3. /i u/, whenever located in a C_V environment, become palatalization and labiovelarization respectively on the preceding consonant. When located #_V, they become the simple glides [j w].

4. In nasal-stop clusters, the nasal assimilates to the stop's point of articulation, and the stop gains voicing.

5. The above effects of {R} and {ʔ} also apply in liaison, i.e. across word boundaries.

6. Geminates of any segment may occur, but only as predictable outcomes of two like segments appearing in a row.

7. Except where specified above, /p t k s m n a/ are pronounced as-is, [p t k s m n a].


Root shape:

Roots are predominantly of the shape CVCVC, where both vowels are identical. Any of the C positions in this form may also be filled by any CC or by 0, and there may be extra syllables beyond the first two that need not match their vowel. But all native roots share the characteristic of having two identical vowels in their first two syllables, one of which must bear stress. Stress often moves between the two as a result of affixation, but it cannot move outside the first two syllables. We will call the two vowel positions V1 and V2, and the actual vowel that fills them for any given root will be called its tonic vowel.

Under affixation, when V1 bears stress V2 is usually elided, and vice versa. This gives the appearance of metathesis, as the root /samak/ becomes e.g. [usmak] with a prefix but e.g. [saŋgu] with a suffix - which looks like the vowel and the nasal switching places. However, both V1 and V2 are normally present when the root is in bare form, and if the medial consonant is actually a CC cluster this may block one or both elisions too.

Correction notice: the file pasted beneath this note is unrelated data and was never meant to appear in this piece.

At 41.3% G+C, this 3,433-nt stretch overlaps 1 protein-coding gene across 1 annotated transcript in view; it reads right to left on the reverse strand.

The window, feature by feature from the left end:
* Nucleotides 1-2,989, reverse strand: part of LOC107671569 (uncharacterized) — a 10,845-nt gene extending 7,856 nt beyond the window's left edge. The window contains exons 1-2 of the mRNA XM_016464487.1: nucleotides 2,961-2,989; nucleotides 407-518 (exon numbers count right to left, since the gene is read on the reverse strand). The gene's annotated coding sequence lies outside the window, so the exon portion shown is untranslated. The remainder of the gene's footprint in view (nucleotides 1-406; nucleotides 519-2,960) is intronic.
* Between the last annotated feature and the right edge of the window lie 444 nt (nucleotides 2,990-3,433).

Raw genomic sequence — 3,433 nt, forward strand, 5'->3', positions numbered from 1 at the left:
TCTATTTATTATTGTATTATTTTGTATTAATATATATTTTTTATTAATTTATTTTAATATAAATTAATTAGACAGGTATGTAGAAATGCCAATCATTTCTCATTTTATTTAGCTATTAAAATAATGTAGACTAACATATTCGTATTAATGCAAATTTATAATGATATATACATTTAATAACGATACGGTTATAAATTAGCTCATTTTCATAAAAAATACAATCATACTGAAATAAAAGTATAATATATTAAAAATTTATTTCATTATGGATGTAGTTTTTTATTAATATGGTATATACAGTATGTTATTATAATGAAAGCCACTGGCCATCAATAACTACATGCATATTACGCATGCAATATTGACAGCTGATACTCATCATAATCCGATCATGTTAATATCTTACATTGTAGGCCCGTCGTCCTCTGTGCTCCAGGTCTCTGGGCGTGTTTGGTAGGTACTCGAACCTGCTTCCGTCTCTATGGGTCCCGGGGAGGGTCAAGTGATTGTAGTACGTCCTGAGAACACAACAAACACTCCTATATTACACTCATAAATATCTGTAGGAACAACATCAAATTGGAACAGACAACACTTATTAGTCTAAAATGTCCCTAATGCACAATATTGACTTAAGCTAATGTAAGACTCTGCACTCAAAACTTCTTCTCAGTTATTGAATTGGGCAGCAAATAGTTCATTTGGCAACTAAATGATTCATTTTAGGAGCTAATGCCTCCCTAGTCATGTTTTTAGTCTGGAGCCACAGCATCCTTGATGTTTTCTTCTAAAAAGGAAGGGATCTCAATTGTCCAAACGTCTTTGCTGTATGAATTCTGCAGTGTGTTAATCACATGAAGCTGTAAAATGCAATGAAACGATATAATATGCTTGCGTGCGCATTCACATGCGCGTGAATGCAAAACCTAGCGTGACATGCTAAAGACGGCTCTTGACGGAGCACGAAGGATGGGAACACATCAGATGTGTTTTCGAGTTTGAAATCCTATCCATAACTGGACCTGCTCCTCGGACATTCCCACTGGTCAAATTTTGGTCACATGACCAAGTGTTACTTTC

Vowel harmony:

Many affixes are cited with only a V instead of a specified vowel. This V matches the tonic vowel of the root to which the affix is attached, simple as that. For example, the prefix kʔV- when attached to the root /piRis/ gives /kʔipRis/, phonetically [kʼiʋis].



I'm out of time to do more, but hopefully I can do so later.


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PostPosted: Sat Apr 09, 2011 12:26 pm 
Sanno
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Posts: 939
Location: Tübingen, Germany
Radius, I like your sketch quite a lot. Couldn't that one be a sister language to Jamna Kopiai?

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Conlangs: Ronc Tyu | Buruya Nzaysa | Doayâu | Tmaśareʔ


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PostPosted: Sat Apr 09, 2011 1:06 pm 
Sumerul
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Work in progress - just about finished the phonology so i'll move onto example words and morphology next...

The provisional name for the conlang is Umpát, or [ɨ̃mˈbɑs].
Quote:
phonemes: /p t k s m n r ʔ a i u/
orthography: <p t k s m n r c a i u>; acute accents are also used for stress.

Syllable structure:
minimum V, maximum CCCVC
Initial consonant clusters allowed:
pt, pk, ps, pn, pr, tp, tk, ts, tm, tr, kp, kt, ks, kr, ksn, sk, sm, sn, sr, skr, sc, mr, cr
General rule: /ʔ/ doesn't pattern as a plosive; any two-plosive cluster is allowed where the consonants are different; any plosive+s cluster is allowed; /pn/ and /tm/ are allowed but neither /km/ nor /kn/ is allowed; however /ksn/ is allowed. Any cluster with /r/ as the second consonant is allowed except where the first consonant is /n/. /skr/ is also allowed; this and /ksn/ are the only three-consonant clusters. /sk/, /sm/, /sn/ and /sʔ/ are also allowed.

Coda consonants: Any consonant can appear in the coda of a syllable. Nasal+plosive clusters must be homorganic (and /nk/ → [ŋk]). No more than two plosives can appear next to each other in a medial cluster; hence /apta/ is allowed but /akpta/ is not allowed even though the structure would otherwise allow it. /aspta/, /arpta/, etc are allowed, as are /akpra/, /akpna/, /apksna/, /apskra/. Because /ʔ/ doesn't pattern as a plosive, /aʔpta/ is also also allowed. Syllabification is applied so that onsets are favoured over codas but codas are favoured over onset clusters; hence /ap.ta/ rather than /a.pta/. Other examples from this paragraph include /as.pta/ and /ap.ksna/.

Long consonants: Any consonant can be made "long" in the middle of a word only, except for /r/. In the case where one ends up with /r.r/, the first becomes /ʔ/, so /ar.ra/ becomes /aʔ.ra/.